Crocuses poking their colorful heads up through the snow is often Mother Nature’s first sign that spring is coming. When the daffodils follow, we know spring is really here, and that mass plantings of tulips and hyacinths will follow soon.
Enjoying these flowers next spring means planning ahead now. Spring flowering bulbs need to be planted the previous fall. That is why all the garden centers are featuring spring bulbs now. While the calendar says it is almost winter, the weather says it is still fall.
You can plant bulbs any time until the ground freezes. However, you better do it now since we don’t know when, or if, the ground will freeze.
Bulb planting is easy. Start by placing the bulbs where you want to plant them. Be sure to plan your bulb garden so that the lower growing plants are in front of the tall tulips and the colors are compatible.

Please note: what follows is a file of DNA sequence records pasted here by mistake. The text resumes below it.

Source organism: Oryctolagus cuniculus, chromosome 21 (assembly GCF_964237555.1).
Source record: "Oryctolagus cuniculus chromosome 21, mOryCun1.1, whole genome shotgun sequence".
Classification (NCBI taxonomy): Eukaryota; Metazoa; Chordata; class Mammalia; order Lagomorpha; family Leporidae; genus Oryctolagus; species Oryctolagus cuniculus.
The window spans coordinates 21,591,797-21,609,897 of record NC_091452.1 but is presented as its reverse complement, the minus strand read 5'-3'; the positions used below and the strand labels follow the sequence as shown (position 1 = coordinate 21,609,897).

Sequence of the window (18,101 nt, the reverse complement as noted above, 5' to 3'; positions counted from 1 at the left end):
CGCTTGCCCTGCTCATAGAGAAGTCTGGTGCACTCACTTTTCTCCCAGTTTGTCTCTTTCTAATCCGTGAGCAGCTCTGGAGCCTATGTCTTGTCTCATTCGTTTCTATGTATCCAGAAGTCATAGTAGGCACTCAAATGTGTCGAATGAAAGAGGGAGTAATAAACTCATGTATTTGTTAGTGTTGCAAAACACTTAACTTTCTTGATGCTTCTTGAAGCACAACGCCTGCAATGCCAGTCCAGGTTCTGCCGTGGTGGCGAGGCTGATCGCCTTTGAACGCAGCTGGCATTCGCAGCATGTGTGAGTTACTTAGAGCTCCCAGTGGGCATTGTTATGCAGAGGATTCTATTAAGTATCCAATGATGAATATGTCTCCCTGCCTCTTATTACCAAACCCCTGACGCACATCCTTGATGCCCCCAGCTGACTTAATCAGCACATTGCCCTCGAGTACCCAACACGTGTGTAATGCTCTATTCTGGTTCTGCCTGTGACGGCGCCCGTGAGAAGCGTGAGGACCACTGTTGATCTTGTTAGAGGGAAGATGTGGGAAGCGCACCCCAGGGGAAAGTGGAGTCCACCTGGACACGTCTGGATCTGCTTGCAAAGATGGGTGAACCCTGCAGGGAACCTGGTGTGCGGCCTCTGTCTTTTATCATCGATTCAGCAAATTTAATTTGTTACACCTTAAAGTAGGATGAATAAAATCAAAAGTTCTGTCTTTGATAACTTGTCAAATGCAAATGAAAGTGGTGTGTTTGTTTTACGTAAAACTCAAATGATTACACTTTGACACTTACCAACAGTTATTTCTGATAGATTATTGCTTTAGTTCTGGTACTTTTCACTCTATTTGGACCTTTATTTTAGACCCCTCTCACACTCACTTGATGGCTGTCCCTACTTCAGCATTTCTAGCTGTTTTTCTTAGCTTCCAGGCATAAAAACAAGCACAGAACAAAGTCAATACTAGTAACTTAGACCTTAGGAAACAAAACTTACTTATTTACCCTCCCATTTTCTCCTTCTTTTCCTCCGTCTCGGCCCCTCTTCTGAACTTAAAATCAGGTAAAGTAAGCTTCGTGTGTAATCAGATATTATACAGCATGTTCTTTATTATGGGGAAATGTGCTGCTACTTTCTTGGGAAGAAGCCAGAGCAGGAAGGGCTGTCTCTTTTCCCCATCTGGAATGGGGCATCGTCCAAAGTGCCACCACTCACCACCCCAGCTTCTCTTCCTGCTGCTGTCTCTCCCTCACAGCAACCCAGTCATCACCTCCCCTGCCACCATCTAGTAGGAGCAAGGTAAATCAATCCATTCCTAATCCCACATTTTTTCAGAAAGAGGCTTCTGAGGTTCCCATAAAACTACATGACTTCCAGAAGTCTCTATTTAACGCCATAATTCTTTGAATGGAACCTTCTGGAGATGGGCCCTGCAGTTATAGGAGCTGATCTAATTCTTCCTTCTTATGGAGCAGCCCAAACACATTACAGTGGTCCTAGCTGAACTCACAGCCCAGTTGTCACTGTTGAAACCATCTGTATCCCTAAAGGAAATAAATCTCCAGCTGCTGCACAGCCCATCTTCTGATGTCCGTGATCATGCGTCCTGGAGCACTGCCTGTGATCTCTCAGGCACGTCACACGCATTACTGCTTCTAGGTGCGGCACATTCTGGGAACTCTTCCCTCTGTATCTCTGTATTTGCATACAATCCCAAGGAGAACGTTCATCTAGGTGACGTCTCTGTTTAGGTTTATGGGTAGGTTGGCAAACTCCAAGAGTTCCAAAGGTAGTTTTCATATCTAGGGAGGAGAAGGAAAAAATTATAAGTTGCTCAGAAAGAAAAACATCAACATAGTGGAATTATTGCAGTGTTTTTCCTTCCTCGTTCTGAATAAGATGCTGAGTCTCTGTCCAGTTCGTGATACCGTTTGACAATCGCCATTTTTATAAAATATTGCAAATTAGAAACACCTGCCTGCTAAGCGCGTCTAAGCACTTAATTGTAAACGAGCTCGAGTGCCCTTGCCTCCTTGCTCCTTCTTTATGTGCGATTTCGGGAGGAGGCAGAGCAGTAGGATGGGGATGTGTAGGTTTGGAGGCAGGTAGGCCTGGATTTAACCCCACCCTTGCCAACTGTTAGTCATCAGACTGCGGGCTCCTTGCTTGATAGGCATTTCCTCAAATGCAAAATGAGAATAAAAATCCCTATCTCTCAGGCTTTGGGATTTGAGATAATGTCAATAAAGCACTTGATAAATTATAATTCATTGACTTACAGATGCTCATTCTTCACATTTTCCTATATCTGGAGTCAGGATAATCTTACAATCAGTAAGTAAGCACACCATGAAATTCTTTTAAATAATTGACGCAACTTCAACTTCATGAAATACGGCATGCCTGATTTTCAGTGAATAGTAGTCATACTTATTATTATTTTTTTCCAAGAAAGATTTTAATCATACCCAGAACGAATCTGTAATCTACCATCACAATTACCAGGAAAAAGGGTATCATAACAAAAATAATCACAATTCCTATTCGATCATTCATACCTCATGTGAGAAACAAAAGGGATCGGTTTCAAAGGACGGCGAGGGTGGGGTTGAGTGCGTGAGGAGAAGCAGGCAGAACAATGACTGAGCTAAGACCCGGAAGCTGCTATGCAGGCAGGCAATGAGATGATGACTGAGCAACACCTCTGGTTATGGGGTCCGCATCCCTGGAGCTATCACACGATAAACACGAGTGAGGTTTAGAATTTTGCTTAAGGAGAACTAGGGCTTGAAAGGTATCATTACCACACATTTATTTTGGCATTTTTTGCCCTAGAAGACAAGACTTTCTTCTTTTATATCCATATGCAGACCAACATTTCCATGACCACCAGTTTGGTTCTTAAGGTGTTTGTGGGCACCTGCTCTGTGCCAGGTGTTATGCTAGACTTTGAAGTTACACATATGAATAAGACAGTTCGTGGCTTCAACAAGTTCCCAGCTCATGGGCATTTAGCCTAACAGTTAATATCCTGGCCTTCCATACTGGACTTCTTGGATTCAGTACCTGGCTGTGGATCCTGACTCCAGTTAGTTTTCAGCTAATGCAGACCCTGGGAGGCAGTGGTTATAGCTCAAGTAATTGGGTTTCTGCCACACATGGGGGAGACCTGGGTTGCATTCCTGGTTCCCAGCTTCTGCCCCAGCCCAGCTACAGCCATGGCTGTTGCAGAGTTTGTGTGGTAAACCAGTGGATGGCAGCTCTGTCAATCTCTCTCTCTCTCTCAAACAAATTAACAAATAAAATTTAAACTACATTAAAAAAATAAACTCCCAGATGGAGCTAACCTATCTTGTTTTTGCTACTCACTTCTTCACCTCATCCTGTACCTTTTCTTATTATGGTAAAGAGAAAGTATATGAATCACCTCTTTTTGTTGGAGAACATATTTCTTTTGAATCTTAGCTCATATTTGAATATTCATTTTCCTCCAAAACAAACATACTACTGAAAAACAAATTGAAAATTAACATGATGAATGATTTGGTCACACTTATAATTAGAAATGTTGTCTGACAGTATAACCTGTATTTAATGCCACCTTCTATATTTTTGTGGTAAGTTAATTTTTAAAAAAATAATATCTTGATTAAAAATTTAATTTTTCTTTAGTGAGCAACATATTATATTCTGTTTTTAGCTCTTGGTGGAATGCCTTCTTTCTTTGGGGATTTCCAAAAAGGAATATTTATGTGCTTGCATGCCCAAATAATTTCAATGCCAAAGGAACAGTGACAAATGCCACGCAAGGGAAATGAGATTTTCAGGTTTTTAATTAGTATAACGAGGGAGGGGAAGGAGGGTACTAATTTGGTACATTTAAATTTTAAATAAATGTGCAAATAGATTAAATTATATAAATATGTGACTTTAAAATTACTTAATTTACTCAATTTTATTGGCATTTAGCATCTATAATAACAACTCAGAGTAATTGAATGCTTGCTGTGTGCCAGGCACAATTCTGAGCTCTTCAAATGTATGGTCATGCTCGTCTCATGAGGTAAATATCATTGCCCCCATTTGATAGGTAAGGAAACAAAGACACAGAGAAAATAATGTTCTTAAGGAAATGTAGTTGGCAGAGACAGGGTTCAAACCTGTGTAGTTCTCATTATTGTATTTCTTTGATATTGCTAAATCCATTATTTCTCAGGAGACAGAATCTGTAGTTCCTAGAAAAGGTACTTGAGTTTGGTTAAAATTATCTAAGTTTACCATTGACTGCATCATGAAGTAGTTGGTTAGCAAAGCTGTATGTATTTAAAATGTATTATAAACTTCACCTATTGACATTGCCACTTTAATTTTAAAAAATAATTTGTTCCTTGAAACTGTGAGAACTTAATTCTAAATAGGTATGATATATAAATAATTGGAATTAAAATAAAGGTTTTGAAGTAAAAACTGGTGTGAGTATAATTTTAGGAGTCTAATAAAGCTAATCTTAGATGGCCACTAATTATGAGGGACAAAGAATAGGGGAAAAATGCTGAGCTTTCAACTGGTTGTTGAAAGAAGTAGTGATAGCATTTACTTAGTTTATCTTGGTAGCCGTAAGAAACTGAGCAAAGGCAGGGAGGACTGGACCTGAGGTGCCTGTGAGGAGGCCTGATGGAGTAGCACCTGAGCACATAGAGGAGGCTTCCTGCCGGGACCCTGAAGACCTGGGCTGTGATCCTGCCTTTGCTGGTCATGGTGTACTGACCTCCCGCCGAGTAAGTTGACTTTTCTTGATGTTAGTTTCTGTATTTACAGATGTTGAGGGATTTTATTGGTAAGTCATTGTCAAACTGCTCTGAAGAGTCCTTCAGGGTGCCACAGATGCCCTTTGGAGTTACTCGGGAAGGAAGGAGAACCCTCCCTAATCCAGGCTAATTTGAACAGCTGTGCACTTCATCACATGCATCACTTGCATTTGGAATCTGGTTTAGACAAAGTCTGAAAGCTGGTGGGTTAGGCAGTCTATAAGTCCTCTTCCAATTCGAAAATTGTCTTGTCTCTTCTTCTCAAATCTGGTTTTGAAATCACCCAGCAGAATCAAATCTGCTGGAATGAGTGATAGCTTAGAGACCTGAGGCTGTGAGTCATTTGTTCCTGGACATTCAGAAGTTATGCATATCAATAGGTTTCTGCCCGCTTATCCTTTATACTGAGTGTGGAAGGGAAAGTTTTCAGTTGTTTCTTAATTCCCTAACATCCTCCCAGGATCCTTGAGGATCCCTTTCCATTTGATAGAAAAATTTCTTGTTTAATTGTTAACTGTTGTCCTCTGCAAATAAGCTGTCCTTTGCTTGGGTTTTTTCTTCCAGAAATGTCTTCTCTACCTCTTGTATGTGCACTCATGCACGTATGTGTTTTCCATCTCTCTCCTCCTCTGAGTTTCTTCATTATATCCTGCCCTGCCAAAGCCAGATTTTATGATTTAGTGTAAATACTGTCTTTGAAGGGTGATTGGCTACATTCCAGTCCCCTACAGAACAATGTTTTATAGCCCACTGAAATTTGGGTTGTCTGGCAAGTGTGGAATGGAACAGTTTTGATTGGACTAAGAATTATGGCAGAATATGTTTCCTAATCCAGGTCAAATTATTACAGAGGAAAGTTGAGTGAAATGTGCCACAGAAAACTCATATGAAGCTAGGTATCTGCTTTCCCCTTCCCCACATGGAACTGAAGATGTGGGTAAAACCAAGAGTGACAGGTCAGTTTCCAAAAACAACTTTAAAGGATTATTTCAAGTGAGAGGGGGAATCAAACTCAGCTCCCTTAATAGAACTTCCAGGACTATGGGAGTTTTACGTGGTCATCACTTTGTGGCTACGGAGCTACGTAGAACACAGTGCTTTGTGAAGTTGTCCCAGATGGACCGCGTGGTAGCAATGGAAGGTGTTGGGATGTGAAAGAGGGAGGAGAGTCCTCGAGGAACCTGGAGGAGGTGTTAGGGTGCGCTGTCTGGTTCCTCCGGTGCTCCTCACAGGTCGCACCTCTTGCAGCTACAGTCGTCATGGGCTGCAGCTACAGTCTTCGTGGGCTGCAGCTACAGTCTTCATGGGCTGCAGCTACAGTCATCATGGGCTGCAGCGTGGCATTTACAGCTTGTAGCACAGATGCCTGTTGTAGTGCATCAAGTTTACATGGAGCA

You can buy a fancy bulb planting tool or simply use a trowel. Just thrust your trowel into the ground and pull it back toward you until you have a hole about the diameter of the bulb and twice as deep as the length of the bulb. If the bulb is three inches long, the hole should be six inches deep.
Don’t put any fertilizer in the planting hole. The bulb itself is made up almost entirely of starch, enough to provide the new plant with sufficient food until its leafs out and begins photosynthesizing – making its own food.
Be sure you plant the bulb right side up. The root side with small hair roots goes in the bottom of the hole. With that complete, you can backfill. Tamp the area lightly to eliminate air pockets and then give the newly planted bulbs a nice drink of water.
With that complete, all you have to do is sit back and wait for spring to enjoy your beautiful flowers.
After your bulbs have flowered next spring, it is OK to cut off spent flowers, but not green leaves. These are needed to continue making food through photosynthesis. When the leaves turn brown, they, too, can be trimmed off. Then just wait for the plants to bloom again the following spring.